What infectious diseases can you get when riding the Subway or Bus?

A lot of people worry about “picking up something” while they’re using public transportation.

In New York City, the most feared location for mysophobes is undoubtedly the subway. Everyone squashed together, sneezing, coughing, wiping their noses, and then grabbing those poles to keep from falling over every time the train stops, starts, or lurches.

The New York Times was so convinced people worried about this that they actually went out and hired an infectious disease specialist, Dr. Aaron Glatt, chief of the department of infectious diseases at St. Vincent Catholic Medical Centers Brooklyn and Queens, to go around the subway with a bunch of Q-Tips taking swabs to see what he could find.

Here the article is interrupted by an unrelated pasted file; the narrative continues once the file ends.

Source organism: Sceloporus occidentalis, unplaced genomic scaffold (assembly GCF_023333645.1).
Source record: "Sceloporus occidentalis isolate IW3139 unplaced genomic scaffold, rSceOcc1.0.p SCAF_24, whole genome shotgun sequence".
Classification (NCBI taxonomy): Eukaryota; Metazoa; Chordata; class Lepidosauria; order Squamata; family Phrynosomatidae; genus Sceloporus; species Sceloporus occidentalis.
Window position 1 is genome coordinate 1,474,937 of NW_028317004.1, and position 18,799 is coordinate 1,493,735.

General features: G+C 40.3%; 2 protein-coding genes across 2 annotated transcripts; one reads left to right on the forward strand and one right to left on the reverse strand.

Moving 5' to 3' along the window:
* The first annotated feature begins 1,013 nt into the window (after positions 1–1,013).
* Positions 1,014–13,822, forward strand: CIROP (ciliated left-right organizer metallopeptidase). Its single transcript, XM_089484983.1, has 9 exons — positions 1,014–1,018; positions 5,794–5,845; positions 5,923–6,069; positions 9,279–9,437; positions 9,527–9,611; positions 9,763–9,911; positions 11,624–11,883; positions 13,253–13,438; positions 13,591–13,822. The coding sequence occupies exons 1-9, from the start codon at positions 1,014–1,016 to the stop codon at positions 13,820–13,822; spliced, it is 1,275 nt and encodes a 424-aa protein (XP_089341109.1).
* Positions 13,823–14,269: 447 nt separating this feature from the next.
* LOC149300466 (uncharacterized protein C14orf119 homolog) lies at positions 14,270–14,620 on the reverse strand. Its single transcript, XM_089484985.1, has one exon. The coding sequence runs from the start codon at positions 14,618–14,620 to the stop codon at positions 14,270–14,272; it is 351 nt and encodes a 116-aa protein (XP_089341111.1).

This was not, the doctor emphasized, a scientific test, and any results would have to be viewed in light of the casually gathered small sample, which would say little about the subway system as a whole.

But he did go into the F line in Queens and take about 15 swabs from various places, handrails, poles inside the cars, a pay phone receiver, the handrests on a wooden bench.

Then he cultured the material on agar plates. What he found was reassuring: nothing except some ordinary Staphylococcus, the kind of staph that just about everyone has on his skin and that doesn’t harm anyone.

The subways may not be all that clean, they certainly don’t look too clean, but they’re probably not a more significant source of infectious disease than any other public place where people touch things a lot.